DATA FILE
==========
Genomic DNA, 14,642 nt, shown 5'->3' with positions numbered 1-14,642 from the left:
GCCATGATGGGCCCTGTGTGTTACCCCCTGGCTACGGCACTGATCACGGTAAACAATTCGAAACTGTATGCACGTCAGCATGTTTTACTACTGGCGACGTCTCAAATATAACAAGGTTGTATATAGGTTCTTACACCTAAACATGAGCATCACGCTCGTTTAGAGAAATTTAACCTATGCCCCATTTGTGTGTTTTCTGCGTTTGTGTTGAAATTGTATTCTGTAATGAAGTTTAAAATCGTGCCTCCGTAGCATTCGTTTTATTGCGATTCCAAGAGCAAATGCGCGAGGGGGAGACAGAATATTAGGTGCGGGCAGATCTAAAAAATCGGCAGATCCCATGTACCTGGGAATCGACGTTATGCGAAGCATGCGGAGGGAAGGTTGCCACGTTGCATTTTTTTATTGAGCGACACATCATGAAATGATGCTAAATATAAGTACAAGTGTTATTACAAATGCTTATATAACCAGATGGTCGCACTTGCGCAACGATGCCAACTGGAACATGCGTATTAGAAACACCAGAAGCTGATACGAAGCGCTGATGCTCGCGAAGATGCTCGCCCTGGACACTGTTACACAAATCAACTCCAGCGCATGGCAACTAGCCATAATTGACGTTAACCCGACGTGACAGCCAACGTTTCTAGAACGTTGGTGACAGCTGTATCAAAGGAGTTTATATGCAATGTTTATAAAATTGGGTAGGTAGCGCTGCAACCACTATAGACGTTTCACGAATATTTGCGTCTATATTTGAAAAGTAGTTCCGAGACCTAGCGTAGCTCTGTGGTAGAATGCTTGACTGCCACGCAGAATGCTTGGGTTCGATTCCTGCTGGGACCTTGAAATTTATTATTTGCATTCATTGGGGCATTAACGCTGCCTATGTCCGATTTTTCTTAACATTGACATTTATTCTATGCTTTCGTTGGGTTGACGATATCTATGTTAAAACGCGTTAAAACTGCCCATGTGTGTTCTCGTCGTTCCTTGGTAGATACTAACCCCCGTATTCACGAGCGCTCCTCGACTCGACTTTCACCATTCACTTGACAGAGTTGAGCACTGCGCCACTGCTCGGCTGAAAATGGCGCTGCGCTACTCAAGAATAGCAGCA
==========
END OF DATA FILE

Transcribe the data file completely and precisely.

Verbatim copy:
Genomic DNA, 14,642 nt, shown 5'->3' with positions numbered 1-14,642 from the left:
GCCATGATGGGCCCTGTGTGTTACCCCCTGGCTACGGCACTGATCACGGTAAACAATTCGAAACTGTATGCACGTCAGCATGTTTTACTACTGGCGACGTCTCAAATATAACAAGGTTGTATATAGGTTCTTACACCTAAACATGAGCATCACGCTCGTTTAGAGAAATTTAACCTATGCCCCATTTGTGTGTTTTCTGCGTTTGTGTTGAAATTGTATTCTGTAATGAAGTTTAAAATCGTGCCTCCGTAGCATTCGTTTTATTGCGATTCCAAGAGCAAATGCGCGAGGGGGAGACAGAATATTAGGTGCGGGCAGATCTAAAAAATCGGCAGATCCCATGTACCTGGGAATCGACGTTATGCGAAGCATGCGGAGGGAAGGTTGCCACGTTGCATTTTTTTATTGAGCGACACATCATGAAATGATGCTAAATATAAGTACAAGTGTTATTACAAATGCTTATATAACCAGATGGTCGCACTTGCGCAACGATGCCAACTGGAACATGCGTATTAGAAACACCAGAAGCTGATACGAAGCGCTGATGCTCGCGAAGATGCTCGCCCTGGACACTGTTACACAAATCAACTCCAGCGCATGGCAACTAGCCATAATTGACGTTAACCCGACGTGACAGCCAACGTTTCTAGAACGTTGGTGACAGCTGTATCAAAGGAGTTTATATGCAATGTTTATAAAATTGGGTAGGTAGCGCTGCAACCACTATAGACGTTTCACGAATATTTGCGTCTATATTTGAAAAGTAGTTCCGAGACCTAGCGTAGCTCTGTGGTAGAATGCTTGACTGCCACGCAGAATGCTTGGGTTCGATTCCTGCTGGGACCTTGAAATTTATTATTTGCATTCATTGGGGCATTAACGCTGCCTATGTCCGATTTTTCTTAACATTGACATTTATTCTATGCTTTCGTTGGGTTGACGATATCTATGTTAAAACGCGTTAAAACTGCCCATGTGTGTTCTCGTCGTTCCTTGGTAGATACTAACCCCCGTATTCACGAGCGCTCCTCGACTCGACTTTCACCATTCACTTGACAGAGTTGAGCACTGCGCCACTGCTCGGCTGAAAATGGCGCTGCGCTACTCAAGAATAGCAGCA